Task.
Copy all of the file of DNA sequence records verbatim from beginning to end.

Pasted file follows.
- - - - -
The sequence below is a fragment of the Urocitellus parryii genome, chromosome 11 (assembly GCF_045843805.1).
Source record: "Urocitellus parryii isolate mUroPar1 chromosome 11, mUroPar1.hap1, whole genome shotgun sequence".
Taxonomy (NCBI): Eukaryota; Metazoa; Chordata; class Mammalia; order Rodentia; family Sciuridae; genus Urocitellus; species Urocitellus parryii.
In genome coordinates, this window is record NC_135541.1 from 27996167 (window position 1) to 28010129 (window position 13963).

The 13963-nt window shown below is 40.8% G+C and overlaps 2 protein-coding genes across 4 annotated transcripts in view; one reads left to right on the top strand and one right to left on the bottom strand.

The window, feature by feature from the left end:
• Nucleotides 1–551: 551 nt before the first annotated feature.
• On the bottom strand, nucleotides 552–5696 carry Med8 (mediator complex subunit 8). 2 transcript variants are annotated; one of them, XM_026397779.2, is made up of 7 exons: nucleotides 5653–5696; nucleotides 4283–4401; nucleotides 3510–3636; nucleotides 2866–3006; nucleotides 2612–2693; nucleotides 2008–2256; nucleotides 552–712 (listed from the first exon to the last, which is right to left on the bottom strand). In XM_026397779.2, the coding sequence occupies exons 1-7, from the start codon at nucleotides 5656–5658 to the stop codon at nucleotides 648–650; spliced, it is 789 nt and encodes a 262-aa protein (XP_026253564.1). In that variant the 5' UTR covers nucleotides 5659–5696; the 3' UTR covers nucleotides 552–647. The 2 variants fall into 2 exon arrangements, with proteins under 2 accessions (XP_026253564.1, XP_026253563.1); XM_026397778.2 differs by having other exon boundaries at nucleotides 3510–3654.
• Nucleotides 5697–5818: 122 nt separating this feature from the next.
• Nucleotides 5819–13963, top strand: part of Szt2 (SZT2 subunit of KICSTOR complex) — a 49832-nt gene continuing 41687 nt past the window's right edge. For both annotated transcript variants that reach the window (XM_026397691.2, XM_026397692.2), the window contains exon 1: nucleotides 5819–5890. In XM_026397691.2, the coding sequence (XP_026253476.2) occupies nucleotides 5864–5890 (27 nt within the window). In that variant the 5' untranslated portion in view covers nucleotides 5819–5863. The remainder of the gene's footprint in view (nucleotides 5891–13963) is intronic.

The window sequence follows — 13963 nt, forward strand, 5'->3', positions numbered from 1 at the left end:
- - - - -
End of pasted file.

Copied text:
The sequence below is a fragment of the Urocitellus parryii genome, chromosome 11 (assembly GCF_045843805.1).
Source record: "Urocitellus parryii isolate mUroPar1 chromosome 11, mUroPar1.hap1, whole genome shotgun sequence".
Taxonomy (NCBI): Eukaryota; Metazoa; Chordata; class Mammalia; order Rodentia; family Sciuridae; genus Urocitellus; species Urocitellus parryii.
In genome coordinates, this window is record NC_135541.1 from 27996167 (window position 1) to 28010129 (window position 13963).

The 13963-nt window shown below is 40.8% G+C and overlaps 2 protein-coding genes across 4 annotated transcripts in view; one reads left to right on the top strand and one right to left on the bottom strand.

The window, feature by feature from the left end:
• Nucleotides 1–551: 551 nt before the first annotated feature.
• On the bottom strand, nucleotides 552–5696 carry Med8 (mediator complex subunit 8). 2 transcript variants are annotated; one of them, XM_026397779.2, is made up of 7 exons: nucleotides 5653–5696; nucleotides 4283–4401; nucleotides 3510–3636; nucleotides 2866–3006; nucleotides 2612–2693; nucleotides 2008–2256; nucleotides 552–712 (listed from the first exon to the last, which is right to left on the bottom strand). In XM_026397779.2, the coding sequence occupies exons 1-7, from the start codon at nucleotides 5656–5658 to the stop codon at nucleotides 648–650; spliced, it is 789 nt and encodes a 262-aa protein (XP_026253564.1). In that variant the 5' UTR covers nucleotides 5659–5696; the 3' UTR covers nucleotides 552–647. The 2 variants fall into 2 exon arrangements, with proteins under 2 accessions (XP_026253564.1, XP_026253563.1); XM_026397778.2 differs by having other exon boundaries at nucleotides 3510–3654.
• Nucleotides 5697–5818: 122 nt separating this feature from the next.
• Nucleotides 5819–13963, top strand: part of Szt2 (SZT2 subunit of KICSTOR complex) — a 49832-nt gene continuing 41687 nt past the window's right edge. For both annotated transcript variants that reach the window (XM_026397691.2, XM_026397692.2), the window contains exon 1: nucleotides 5819–5890. In XM_026397691.2, the coding sequence (XP_026253476.2) occupies nucleotides 5864–5890 (27 nt within the window). In that variant the 5' untranslated portion in view covers nucleotides 5819–5863. The remainder of the gene's footprint in view (nucleotides 5891–13963) is intronic.

The window sequence follows — 13963 nt, forward strand, 5'->3', positions numbered from 1 at the left end: